The Upper Room

In The Man Who Listens to Horses, Monty Roberts tells of learning to train horses by listening to them. His father had trained horses through physical domination and fear, “breaking” them. But Monty hated how the horses suffered and sought a better way.

As a teenager, Monty spent long hours observing wild mustangs. He watched how they used their bodies to communicate with each other and to establish relationships. Monty began experimenting with ways to use his own body to communicate with the animals. He learned to use his eyes, hands, and body to work with the mustangs. Soon they were as responsive to him as they were to other horses in the herd. Based on what he learned, Monty has trained thousands of horse trainers, proving that horses do not have to be dominated or abused in order to learn to let us ride them.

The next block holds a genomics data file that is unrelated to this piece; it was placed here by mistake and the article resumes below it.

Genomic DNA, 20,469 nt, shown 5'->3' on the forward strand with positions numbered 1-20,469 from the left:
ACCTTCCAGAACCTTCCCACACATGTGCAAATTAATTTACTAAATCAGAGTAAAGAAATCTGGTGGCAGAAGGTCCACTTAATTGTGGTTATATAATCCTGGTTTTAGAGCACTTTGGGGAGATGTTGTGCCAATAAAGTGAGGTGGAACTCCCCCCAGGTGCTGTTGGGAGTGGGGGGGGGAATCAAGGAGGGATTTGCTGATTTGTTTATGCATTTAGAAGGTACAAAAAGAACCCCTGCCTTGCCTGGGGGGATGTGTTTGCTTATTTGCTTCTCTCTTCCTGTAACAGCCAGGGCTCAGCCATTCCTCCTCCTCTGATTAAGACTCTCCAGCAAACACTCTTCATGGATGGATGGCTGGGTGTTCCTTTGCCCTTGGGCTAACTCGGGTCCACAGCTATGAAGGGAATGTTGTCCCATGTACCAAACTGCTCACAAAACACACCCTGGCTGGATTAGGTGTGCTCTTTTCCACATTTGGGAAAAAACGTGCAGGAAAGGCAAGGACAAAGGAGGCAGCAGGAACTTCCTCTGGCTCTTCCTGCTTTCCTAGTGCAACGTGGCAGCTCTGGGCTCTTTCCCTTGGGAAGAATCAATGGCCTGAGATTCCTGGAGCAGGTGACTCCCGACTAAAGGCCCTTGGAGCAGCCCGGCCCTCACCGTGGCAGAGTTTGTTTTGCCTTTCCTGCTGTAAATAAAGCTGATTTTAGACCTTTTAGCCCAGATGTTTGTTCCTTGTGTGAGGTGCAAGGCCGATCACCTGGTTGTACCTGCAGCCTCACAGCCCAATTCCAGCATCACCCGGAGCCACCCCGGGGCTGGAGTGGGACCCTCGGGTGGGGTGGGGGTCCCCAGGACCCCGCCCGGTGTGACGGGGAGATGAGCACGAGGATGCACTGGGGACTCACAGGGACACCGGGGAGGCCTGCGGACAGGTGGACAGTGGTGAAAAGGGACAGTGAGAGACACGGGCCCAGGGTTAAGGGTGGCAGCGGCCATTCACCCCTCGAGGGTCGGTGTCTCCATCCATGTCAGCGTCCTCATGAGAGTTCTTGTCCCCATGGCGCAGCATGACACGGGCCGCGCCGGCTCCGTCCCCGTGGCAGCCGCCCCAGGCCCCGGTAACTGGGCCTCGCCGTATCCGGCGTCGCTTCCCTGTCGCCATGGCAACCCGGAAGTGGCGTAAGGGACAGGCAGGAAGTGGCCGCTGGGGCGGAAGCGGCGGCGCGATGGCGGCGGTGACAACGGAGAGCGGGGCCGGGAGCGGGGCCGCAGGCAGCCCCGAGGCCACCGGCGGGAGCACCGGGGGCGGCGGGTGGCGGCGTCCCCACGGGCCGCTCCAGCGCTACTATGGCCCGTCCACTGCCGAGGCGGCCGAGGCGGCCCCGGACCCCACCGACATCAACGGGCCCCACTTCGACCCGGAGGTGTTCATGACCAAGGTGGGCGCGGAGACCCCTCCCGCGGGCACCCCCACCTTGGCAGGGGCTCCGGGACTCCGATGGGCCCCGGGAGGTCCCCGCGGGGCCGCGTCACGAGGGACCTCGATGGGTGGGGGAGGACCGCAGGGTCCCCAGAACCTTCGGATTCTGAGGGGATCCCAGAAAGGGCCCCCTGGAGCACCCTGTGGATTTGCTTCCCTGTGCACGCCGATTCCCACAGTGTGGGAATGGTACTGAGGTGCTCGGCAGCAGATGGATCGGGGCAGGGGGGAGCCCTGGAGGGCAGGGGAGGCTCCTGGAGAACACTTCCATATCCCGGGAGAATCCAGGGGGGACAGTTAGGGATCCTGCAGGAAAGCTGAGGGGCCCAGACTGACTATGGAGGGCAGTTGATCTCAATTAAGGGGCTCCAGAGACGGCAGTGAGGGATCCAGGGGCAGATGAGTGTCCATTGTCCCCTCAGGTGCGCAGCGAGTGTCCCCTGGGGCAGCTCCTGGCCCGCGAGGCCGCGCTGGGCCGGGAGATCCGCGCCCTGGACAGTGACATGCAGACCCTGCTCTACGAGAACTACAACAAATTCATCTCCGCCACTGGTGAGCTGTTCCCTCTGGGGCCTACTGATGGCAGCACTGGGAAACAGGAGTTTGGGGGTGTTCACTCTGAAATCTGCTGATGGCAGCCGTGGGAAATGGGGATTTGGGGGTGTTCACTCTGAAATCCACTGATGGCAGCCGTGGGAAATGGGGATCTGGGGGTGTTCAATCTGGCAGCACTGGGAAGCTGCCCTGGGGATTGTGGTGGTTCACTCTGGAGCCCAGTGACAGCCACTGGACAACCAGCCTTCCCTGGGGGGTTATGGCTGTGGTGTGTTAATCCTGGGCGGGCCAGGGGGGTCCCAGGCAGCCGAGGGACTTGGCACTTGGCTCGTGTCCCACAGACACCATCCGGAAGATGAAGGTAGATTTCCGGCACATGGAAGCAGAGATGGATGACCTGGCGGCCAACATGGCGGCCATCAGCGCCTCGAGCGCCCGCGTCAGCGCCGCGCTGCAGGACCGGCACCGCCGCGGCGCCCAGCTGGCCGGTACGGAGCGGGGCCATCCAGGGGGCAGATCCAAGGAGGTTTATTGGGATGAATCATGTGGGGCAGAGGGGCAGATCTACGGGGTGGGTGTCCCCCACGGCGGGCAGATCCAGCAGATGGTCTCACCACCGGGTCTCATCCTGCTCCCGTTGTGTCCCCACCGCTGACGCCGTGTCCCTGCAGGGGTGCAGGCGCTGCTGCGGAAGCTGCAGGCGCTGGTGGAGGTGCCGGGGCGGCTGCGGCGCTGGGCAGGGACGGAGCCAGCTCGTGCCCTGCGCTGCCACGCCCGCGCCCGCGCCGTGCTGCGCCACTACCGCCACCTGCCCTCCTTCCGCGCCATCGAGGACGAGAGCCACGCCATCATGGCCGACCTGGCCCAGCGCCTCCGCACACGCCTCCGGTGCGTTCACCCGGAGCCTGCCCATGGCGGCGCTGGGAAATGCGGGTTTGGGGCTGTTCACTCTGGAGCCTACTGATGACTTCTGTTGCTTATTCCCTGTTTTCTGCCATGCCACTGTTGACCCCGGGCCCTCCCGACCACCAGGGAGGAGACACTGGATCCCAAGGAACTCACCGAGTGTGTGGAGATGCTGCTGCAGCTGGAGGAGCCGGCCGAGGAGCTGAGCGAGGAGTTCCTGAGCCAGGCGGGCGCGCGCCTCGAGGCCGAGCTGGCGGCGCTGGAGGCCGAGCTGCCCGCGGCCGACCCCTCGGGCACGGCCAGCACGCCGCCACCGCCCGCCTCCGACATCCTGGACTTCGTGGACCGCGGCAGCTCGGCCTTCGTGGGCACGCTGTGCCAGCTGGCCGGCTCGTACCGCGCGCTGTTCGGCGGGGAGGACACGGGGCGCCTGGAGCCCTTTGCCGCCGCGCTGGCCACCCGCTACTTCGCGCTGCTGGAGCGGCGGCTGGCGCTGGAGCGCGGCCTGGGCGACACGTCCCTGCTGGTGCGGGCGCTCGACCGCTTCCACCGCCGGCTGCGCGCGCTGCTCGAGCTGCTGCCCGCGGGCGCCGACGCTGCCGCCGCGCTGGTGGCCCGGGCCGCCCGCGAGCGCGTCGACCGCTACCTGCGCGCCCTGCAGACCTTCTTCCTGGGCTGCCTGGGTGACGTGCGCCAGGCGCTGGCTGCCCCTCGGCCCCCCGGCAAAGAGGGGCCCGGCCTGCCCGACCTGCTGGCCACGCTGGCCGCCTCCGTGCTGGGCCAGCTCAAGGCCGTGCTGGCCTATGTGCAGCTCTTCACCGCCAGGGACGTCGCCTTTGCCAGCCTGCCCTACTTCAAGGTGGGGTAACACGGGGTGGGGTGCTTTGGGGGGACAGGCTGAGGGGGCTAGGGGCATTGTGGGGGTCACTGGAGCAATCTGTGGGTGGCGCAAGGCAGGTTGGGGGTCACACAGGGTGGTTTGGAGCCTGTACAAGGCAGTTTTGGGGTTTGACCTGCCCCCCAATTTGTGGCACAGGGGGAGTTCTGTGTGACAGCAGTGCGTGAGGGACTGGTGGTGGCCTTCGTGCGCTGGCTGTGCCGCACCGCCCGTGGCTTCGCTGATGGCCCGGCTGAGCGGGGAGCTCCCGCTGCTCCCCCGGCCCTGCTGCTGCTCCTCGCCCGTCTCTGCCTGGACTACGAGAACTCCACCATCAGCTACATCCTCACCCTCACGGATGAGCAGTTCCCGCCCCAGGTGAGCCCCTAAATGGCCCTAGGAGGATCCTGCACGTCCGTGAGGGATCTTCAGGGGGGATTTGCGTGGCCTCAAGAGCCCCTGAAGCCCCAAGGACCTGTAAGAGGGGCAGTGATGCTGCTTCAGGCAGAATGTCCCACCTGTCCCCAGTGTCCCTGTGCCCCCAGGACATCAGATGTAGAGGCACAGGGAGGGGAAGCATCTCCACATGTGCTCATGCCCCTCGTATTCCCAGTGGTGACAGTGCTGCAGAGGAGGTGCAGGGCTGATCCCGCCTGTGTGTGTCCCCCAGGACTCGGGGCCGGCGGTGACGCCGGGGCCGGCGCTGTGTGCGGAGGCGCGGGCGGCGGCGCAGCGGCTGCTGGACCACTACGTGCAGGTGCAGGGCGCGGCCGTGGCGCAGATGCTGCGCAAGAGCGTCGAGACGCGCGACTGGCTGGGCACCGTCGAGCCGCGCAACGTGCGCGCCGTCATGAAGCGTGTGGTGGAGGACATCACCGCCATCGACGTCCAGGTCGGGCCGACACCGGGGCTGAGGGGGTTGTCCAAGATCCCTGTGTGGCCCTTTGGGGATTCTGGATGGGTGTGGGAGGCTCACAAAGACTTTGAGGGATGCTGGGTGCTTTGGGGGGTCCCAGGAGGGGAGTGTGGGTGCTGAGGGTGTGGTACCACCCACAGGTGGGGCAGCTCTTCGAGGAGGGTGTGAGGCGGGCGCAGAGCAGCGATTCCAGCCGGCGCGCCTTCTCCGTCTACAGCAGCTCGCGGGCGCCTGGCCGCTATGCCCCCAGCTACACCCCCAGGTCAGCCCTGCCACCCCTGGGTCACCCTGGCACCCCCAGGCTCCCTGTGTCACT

Monty’s story makes me think about God’s way with us and how Jesus changed the way people would henceforth be “trained” to live in goodness. In the old way, God Almighty was said to have laid down the law and commanded people to surrender to it or else it would be hell for them. At least that’s the message many of us heard. The new way began when God came among us in Jesus of Nazareth, entered into human life at ground level, and experienced what we experience. We might say that in Jesus, God started to communicate differently with us and, in so doing, to win our hearts.

Christian discipleship is about training to live as Jesus would live if he were in our place. But Jesus’ way of training disciples is not to require blind obedience to cosmic laws, backed up by divine threats. Rather, Jesus says, “Come to me, all you that are weary and are carrying heavy burdens, and I will give you rest. Take my yoke upon you, and learn from me; for I am gentle and humble in heart …” (Matt. 11:28-29, NRSV).

From The Upper Room® daily devotional guide, January/February 2008. Copyright © 2008 The Upper Room. All Rights Reserved. Do not reproduce without permission.
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